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Scientists detect signs of hidden structure inside Earth's Core

21.02.2023 03:21 AM
Scientists detect signs of hidden structure inside Earth's Core
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Scientists detect signs of hidden structure inside Earth's Core
Research has shown that there are unknown chapters in the history of the depths of the Earth, and it seems that the inner core of the Earth contains another inner core inside it.

Geophysicist at the Australian National University Joanne Stephenson said: “We have traditionally known that the Earth consists of four main layers: the crust, the core (the outer and inner mantle or mantle) and the core. ".

And she added: Through these indirect observations, scientists have concluded that the extremely hot inner core, with temperatures exceeding 5,000 degrees Celsius (9,000 Fahrenheit), constitutes only 1% of the total volume of the Earth. But a few years ago, researchers found evidence that Earth's inner core may, in fact, have two distinct layers.
"It's very exciting, and it might mean we have to rewrite the textbooks!" Stephenson said.

The team used an algorithm to search through thousands of models of the inner core and matched it against decades of observational data about how long seismic waves take to travel through the Earth, collected by the International Seismological Center.

So what's down there?
The team looked at some models of inner core anisotropy, how differences in the composition of its matter change the properties of seismic waves, and found that some were more likely than others.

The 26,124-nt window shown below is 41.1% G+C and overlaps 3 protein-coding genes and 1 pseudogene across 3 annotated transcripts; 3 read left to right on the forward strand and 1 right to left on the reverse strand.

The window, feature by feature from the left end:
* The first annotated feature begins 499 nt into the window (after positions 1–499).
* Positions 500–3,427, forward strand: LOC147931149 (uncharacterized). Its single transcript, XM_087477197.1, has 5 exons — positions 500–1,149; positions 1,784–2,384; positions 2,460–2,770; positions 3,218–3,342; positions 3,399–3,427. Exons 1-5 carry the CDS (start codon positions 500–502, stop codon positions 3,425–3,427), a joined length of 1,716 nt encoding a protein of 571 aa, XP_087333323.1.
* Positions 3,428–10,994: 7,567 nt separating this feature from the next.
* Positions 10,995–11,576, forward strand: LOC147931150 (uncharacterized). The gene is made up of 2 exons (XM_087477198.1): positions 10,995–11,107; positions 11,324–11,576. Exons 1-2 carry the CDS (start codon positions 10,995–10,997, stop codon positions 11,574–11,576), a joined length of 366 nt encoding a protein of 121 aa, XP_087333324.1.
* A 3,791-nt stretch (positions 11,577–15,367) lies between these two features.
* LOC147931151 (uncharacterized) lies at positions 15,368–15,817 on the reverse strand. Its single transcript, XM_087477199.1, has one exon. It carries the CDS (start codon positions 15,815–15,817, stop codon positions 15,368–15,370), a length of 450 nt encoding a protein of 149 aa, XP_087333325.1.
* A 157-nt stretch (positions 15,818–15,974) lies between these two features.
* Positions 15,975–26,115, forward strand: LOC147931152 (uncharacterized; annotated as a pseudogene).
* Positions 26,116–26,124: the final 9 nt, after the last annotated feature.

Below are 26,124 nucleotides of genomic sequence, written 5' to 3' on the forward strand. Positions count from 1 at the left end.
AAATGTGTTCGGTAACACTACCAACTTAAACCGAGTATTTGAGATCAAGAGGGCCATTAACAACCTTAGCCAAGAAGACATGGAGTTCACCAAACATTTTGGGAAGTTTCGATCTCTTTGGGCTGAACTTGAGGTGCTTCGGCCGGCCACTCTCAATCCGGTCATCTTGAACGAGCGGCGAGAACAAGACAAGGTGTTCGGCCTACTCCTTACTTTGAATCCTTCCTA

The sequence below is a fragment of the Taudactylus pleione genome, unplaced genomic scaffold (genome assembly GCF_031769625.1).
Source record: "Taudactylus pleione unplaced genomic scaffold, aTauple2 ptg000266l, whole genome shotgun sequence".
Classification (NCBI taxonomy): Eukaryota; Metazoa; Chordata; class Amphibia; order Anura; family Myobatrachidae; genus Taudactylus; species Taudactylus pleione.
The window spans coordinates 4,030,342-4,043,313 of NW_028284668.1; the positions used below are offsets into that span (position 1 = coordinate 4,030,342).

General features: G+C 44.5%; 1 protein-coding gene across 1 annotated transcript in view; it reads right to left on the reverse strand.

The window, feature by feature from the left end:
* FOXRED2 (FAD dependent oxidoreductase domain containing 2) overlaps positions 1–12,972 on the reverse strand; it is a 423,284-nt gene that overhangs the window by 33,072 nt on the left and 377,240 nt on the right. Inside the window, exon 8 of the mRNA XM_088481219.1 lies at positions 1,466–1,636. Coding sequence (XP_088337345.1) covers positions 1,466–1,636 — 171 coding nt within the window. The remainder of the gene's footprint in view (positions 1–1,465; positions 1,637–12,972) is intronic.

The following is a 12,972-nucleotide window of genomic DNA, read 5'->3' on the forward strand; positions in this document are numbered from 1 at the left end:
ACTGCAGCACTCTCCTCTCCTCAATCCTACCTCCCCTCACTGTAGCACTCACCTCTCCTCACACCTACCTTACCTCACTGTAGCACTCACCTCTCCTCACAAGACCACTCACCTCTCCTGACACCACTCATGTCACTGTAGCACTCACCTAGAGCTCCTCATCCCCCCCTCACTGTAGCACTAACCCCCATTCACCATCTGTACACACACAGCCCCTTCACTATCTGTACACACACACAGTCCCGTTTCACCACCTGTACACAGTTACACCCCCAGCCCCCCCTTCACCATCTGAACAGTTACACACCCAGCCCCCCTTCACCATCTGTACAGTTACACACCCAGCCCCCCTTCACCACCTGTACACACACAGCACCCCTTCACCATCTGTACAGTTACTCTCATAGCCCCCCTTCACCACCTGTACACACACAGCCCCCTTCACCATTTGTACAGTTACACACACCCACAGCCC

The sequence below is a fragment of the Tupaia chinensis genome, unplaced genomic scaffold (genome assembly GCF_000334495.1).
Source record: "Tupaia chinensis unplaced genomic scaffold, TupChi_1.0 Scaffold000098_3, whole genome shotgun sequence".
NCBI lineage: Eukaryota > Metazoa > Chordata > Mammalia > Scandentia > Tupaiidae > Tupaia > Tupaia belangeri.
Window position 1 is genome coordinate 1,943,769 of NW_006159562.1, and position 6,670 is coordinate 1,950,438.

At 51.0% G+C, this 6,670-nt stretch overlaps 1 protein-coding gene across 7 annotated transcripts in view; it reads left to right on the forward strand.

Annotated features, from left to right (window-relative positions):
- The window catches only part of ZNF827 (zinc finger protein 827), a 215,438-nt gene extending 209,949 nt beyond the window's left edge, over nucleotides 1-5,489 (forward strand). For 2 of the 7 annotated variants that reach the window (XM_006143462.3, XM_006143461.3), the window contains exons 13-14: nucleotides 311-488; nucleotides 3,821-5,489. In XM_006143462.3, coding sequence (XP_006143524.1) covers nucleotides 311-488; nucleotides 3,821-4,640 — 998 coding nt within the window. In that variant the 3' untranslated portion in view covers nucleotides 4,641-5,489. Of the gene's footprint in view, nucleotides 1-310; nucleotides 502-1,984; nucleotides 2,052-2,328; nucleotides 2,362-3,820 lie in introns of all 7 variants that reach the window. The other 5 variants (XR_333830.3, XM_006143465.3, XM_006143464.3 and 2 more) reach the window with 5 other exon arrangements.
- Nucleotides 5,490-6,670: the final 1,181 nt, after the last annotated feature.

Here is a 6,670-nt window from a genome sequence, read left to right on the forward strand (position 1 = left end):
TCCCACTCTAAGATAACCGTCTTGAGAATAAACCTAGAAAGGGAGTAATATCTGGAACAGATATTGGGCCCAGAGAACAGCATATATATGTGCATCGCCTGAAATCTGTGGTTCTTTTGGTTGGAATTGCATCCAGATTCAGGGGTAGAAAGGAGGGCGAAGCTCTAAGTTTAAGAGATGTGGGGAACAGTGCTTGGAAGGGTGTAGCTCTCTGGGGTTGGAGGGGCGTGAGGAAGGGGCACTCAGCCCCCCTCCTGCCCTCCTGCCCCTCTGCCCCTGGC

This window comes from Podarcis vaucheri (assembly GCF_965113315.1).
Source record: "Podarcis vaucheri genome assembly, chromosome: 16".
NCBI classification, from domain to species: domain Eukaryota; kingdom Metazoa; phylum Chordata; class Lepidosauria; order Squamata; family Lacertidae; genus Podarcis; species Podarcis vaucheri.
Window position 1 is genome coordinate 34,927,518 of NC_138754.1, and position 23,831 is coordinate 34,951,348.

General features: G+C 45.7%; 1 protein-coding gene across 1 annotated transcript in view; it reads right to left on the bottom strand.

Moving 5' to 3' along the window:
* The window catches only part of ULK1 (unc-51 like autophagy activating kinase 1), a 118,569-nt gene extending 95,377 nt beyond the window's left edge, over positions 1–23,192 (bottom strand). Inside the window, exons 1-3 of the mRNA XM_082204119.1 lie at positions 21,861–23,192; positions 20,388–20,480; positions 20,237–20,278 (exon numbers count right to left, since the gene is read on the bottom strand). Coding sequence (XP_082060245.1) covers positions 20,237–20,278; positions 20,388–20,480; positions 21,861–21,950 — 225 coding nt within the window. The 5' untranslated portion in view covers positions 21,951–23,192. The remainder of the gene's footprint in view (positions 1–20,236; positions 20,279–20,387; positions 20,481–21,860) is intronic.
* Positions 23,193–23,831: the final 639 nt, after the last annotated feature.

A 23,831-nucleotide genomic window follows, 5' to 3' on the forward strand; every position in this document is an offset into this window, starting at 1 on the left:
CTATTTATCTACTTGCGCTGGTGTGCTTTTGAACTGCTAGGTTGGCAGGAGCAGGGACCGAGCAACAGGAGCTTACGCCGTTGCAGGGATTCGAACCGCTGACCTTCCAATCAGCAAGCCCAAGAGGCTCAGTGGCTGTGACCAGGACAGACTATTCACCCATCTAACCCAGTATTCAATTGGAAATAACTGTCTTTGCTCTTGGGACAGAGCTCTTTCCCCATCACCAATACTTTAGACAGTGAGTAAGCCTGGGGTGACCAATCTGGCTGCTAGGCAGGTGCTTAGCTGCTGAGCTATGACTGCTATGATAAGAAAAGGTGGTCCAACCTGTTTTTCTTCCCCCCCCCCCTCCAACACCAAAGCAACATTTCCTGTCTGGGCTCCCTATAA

While some models suggest that the material of the inner core channels faster seismic waves parallel to the equator, others suggest that the mixture of materials allows for faster waves more parallel to the Earth's axis of rotation. Even so, there are arguments about the exact degree of divergence at certain angles.
The study here did not show a significant variation with depth in the inner core, but found that there was a slow change in direction to an angle of 54 degrees, with a faster direction of the waves running parallel to the axis.
"We found evidence that may indicate a change in the structure of iron, indicating perhaps two separate cooling events in Earth's history," Stephenson said, noting that "the details of this major event are still a bit fuzzy, but we added another piece of the puzzle when it came to knowledge of the inner core of the Earth.
These new findings may explain why some of the experimental evidence is inconsistent with our current models of Earth's structure.
A deeper layer has been suspected before, with hints that the iron crystals that make up the inner core have a different structural alignment.
"We are limited by the distribution of global earthquakes and receivers, especially in the antipolar," the team wrote in their paper, explaining that the missing data reduce the certainty of their conclusions.

But their conclusions are in line with other studies of anisotropy in the innermost inner core.

Future research may fill in some of these data gaps, allow scientists to corroborate or contradict their findings, and hopefully translate more of the stories written within this early layer of Earth's history.
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